By DONNA PENCE
This session we have been informed that there would be no legislation heard on Medicaid redesign, gay rights and transportation funding, largely because the powers to be do not want votes on those issues to be factors in the closed primary in May. This is the week that frustration finally set in and the supporters of these concepts challenged that edict.
On Feb. 3, a peaceful demonstration by 44 individuals with their hands over their mouths blocked the entrance to the Senate Chambers. The hands were symbolic of the silencing of their right to have a bill at least introduced. They were peacefully removed and arrested. Still no hearing but a very public reminder that this is an issue that is gaining momentum, not only throughout the nation but also in Idaho.
Idaho’s transportation infrastructure has been neglected for the last five years.
On the same day, House Minority Leader John Rusche introduced a bill that would have redesigned Medicaid to allow those working Americans earning just under 100 percent of poverty to be covered by insurance under the Affordable Care Act, thereby reducing the need for most of the CAT fund of our counties. The total saving to Idaho from implementation of this bill would be in the neighborhood of $600 million. This did get a print hearing but was defeated.
The third HB 481, a proposal by lobbyist Skip Smyser to raise the gas tax 6 percent in 2 percent increments over the next three years was printed. He presented this bill with support from the trucking industry. I applaud both for doing what is needed and truly hope they are successful. Idaho’s transportation infrastructure has been neglected for the last five years and it is time get back to a realistic maintenance and building schedule.
While the above was occurring, HB 427 languished in General Orders. This bizarre bill would legalize in statute the right for a professional to refuse to perform services for an individual due to sincerely held religious beliefs. This bill had the potential to discriminate on many levels if it did get printed, got a hearing and passed. Luckily, clearer heads prevailed and it was sent to General Orders, where amending can occur, or better yet, it can sit for the remainder of the session.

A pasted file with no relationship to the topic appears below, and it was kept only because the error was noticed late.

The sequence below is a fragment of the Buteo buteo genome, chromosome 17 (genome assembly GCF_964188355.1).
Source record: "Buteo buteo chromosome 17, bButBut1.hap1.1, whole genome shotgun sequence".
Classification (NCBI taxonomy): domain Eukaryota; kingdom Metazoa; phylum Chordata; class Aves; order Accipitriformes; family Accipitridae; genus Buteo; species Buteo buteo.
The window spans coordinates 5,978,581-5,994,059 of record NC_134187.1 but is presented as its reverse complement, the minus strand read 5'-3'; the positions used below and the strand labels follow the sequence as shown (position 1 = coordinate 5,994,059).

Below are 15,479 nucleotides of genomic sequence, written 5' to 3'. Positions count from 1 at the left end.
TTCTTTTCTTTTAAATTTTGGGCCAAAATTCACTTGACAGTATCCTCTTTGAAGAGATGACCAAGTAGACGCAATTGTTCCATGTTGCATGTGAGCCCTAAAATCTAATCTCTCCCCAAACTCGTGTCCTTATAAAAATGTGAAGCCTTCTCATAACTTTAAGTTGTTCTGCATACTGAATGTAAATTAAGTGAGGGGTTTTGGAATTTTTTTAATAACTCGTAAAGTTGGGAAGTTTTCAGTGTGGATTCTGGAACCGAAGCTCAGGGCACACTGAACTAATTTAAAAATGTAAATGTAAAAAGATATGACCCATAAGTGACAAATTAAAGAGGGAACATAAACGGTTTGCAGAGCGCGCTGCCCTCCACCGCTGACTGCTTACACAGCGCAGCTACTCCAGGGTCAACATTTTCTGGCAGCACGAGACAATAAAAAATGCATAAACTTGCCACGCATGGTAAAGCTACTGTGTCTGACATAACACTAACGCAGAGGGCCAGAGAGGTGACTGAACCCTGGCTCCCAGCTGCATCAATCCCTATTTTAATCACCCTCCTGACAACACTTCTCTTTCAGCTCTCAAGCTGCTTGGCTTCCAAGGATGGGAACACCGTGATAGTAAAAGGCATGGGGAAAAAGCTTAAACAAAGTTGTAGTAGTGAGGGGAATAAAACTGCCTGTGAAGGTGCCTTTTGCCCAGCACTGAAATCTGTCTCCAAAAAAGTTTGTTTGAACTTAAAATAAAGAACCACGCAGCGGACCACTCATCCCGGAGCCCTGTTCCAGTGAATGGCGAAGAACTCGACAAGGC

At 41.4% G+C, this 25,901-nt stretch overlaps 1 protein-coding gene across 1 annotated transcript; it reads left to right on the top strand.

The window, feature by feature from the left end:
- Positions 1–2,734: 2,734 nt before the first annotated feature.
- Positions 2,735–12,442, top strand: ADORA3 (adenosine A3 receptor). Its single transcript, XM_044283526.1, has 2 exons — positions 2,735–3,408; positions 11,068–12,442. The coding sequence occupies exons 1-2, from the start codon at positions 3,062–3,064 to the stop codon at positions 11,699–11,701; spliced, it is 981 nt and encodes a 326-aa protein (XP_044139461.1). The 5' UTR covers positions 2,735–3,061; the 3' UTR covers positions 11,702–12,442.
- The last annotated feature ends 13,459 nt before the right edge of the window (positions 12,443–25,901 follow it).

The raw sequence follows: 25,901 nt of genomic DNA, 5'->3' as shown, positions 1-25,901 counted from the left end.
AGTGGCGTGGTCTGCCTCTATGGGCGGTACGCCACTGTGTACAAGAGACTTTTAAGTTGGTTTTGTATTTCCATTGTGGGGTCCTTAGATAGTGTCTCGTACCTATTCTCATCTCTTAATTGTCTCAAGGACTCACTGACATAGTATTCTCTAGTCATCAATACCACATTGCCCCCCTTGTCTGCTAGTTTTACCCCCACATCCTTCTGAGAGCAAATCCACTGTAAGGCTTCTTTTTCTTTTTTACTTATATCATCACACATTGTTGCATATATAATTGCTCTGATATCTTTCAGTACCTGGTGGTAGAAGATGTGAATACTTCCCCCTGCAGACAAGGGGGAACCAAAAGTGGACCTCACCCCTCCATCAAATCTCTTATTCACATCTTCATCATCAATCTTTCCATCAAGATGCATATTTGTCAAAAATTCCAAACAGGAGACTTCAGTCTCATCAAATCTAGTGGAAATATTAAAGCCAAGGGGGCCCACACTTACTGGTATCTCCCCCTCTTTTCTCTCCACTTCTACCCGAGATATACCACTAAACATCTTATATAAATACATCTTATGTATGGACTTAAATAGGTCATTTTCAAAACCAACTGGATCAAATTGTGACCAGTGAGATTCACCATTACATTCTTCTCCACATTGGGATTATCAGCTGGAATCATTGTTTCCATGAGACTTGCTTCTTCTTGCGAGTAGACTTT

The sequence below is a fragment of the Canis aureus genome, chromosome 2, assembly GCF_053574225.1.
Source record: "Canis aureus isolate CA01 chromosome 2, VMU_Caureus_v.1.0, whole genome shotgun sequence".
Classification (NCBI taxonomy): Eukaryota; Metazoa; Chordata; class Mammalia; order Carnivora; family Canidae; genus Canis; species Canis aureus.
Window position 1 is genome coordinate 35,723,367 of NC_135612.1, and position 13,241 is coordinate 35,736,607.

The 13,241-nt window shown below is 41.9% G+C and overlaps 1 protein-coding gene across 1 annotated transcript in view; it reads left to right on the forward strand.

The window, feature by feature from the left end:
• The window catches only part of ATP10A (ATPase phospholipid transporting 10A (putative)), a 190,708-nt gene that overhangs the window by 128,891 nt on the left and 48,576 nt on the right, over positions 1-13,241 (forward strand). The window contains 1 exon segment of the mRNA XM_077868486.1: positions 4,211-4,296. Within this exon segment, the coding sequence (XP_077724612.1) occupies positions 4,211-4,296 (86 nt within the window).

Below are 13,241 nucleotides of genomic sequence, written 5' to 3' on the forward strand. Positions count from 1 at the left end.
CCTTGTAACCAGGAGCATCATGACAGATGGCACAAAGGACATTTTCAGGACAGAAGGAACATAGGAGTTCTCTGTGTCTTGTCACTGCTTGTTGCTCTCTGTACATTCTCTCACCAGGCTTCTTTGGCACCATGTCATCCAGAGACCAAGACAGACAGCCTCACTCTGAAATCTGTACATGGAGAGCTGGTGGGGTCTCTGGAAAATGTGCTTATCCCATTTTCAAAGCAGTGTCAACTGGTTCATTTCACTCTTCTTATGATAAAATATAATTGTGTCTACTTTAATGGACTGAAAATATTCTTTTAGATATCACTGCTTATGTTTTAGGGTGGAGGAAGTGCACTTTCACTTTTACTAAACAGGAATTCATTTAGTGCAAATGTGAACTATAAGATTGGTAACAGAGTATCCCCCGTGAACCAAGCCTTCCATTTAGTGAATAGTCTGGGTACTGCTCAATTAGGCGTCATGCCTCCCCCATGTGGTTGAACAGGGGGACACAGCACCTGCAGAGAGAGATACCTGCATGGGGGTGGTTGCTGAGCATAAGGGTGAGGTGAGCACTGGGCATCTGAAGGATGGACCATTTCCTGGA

Last week, advocates took steps to rebuild Medicaid in Idaho. Cuts made to the system in Idaho during the recession hit this segment of the people and those who provide the services they need extremely hard. According to Mike Ferguson, formerly the state’s chief economist, the state’s budget could well afford reinstating Medicaid programs and cuts made to others if the budget set up differently. This would mean an effective system in all communities, one that would provide an equitable pay scale for providers so they could give quality services to meet the individual patient needs. It is time to start to repair this safety net for more efficient and effective service.
New information recently revealed that due to a federal investigation into the awarding of the Educational Information Network (EIN), the federal government has held up payments to the companies installing the network. More troubling is that the Department of Administration has known about this for over nine months and has sat on it. The Legislature is now being asked to appropriate $15.5 million to keep the project moving. This project was plagued with charges of improper actions from almost the start. In fact, the current investigation may even result in all federal support being jerked.
It is a pleasure to serve you in the Legislature. I want to know your opinions and to help you with any government-related problems you may encounter. You can reach me at (208) 308-0046 or e-mail email@example.com.